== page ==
Local motion is in full swing

Interest in provenance of products higher than ever, firms say.

A bartender is adding a lime to a gin and tonic mix in a glass.

STAYING ‘local’ for over a year as a result of the pandemic may have had plenty of people climbing the walls but it also led to many getting better acquainted with the area in which they live – and the producers within it.

And that is said to have helped fuel a renewed interest in eating and drinking small-batch, local products – which is good news for craft beer and spirits producers.

In fact, brewers and distillers told SLTN demand for craft beers and spirits continues to go from strength to strength.

“Consumer appetite for crafted products has never been higher,” said Craig Rankin, distillery manager at Crafty Distillery in Newton Stewart, which produces Hills & Harbour Gin.

“Recent times have seen a real push for buying from small producers in support, mixed with the fact that people have been mostly stuck at home for the last year.

“This has really pushed consumers to explore and enjoy craft products more.”

That was echoed by Isle of Skye Distillers, which was set up by brothers Thomas and Alistair Wilson and launched Misty Isle Gin in 2017.

Thomas said consumers are increasingly interested in craft products and the story behind them – and that operators who tap into that demand stand to benefit.

“Today people want to know where the spirit they are drinking has originated from – who has made it and where do the ingredients originate from?” he said.

“It is much more meaningful today to buy quality and understand the story behind that specific spirit.

“Provenance is everything to us here at Isle of Skye Distillers. We take pride in sourcing various local botanicals and appreciating what is on our doorstep.

“The quality of a liquid is also essential to think about – it is vital at the end of the day that customers are enjoying a quality spirit that they would happily consume again.

“We also think that it is of importance to look at the distillery and company ethos – does the company have a positive impact on their local area or community? What good are you helping to contribute to when purchasing spirits from certain craft distillers?”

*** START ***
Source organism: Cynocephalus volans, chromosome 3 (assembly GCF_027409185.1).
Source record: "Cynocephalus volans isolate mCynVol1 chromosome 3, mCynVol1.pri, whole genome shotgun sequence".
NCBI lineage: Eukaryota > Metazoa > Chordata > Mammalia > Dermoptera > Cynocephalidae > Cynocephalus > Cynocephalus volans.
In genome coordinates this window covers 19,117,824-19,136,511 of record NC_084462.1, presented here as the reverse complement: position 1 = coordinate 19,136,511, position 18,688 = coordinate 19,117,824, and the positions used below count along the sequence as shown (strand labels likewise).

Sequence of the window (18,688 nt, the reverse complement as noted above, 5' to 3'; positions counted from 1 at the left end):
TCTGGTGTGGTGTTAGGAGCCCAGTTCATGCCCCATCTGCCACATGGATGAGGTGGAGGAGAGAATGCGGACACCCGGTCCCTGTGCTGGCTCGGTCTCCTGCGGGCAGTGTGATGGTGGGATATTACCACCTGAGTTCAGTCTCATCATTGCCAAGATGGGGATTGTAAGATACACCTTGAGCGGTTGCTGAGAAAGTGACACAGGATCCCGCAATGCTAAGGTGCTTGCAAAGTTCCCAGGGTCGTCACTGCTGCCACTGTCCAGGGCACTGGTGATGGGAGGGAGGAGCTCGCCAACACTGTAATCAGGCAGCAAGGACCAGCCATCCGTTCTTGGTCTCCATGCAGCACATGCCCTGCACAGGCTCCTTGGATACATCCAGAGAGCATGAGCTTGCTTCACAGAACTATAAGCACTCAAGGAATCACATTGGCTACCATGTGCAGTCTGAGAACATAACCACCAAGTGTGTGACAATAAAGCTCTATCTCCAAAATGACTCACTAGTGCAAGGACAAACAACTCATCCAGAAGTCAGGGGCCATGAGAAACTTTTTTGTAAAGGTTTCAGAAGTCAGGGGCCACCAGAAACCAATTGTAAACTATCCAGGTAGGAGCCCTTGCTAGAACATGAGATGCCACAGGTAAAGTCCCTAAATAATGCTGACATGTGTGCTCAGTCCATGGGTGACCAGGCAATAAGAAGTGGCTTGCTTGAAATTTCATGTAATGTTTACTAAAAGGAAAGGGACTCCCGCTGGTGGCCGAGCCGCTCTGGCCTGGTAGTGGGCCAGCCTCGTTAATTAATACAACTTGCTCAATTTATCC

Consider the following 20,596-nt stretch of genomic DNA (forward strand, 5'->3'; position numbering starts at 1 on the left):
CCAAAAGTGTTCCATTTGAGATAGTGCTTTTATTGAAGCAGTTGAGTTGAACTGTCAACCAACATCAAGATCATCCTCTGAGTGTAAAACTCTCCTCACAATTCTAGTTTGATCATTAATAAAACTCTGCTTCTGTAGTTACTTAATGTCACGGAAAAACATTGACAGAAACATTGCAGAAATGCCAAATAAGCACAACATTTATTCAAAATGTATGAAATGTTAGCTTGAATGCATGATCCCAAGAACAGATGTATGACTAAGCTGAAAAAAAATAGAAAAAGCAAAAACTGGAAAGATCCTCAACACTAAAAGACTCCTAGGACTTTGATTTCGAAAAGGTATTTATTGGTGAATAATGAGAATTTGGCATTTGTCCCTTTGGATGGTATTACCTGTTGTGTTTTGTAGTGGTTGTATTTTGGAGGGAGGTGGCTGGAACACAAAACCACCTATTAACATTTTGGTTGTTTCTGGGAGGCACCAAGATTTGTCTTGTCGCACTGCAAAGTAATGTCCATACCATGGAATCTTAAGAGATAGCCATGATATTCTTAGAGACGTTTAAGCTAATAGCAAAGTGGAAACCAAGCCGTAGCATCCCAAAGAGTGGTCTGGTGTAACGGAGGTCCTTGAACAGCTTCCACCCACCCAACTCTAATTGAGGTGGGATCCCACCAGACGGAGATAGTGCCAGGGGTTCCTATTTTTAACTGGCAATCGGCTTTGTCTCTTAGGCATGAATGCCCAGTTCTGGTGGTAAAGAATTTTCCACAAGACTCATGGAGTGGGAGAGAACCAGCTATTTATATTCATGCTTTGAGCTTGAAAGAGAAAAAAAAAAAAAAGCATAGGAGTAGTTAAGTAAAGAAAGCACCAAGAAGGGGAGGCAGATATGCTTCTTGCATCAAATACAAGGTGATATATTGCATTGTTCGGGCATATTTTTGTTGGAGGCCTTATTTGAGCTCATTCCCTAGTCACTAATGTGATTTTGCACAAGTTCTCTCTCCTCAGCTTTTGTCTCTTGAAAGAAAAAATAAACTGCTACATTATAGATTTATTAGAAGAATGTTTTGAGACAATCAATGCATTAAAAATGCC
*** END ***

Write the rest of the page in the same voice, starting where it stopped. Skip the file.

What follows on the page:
That companies are making a difference in the wider world was also flagged as being increasingly important by Indy Anand, director of rum importer and distributor Skylark Spirits, whose portfolio includes Saint Benevolence Rum Clairin – a sugarcane spirit produced on Haiti which funds charitable efforts through Living Hope Haiti and Innovating Health International; and Montanya – a B-Corp certified sustainable American craft rum produced in the Rocky Mountains.

Anand said ethical brands are “gaining further momentum – and for good reason”.
“Customers want to spend money where they know the companies are making a difference,” he said.

“They want to support companies that share their values and it will be up to operators to facilitate this and communicate these messages to consumers.

“We can only stress how important it will be for licensees to be a part of this trend – find those products and use them in interesting, complementary serves and help educate your consumers about them.”

Of course the story and provenance of producers and their brands will only count for so much if the quality of the serve isn’t up to scratch.

Dale McQueen of McQueen Gin, which is based at the Trossachs Distillery in Callander, said quality of serve is “vital”.

“People initially drink with their eyes and if a drink looks visually spectacular it will only add to the taste and experience of that particular drink,” he said.

The importance of delivering the ‘perfect serve’ was underlined by Stuart Cook, joint managing director of Harviestoun Brewery, who stressed the benefits of using the correct glassware.

“Every brewery should have their own glassware as if you are going to charge a bit more for a far superior product, it is critical that it is served in the right vessel,” he said.

“Consumers shop with their eyes first, so presentation to get liquid on lips is key. Once they have tried the product – they won’t go back!”

Crawford Sinclair, commercial director at Innis & Gunn, echoed the importance of maintaining high standards when it comes to the serve, saying craft products can offer higher cash margin for operators.

“Branded glassware reinforces premium credentials and helps ensure consumers are happy to pay a premium price,” he said.

“Innis & Gunn would always recommend using a clean, branded glass as presenting beer in a strong way has a value beyond that of the price of the pint in hand.

“With consumers regularly going straight to their social channels to ‘tag’ or ‘check-in’ from venues, posting images of a great looking drink alongside, they could be encouraging future custom from their own network to yours.”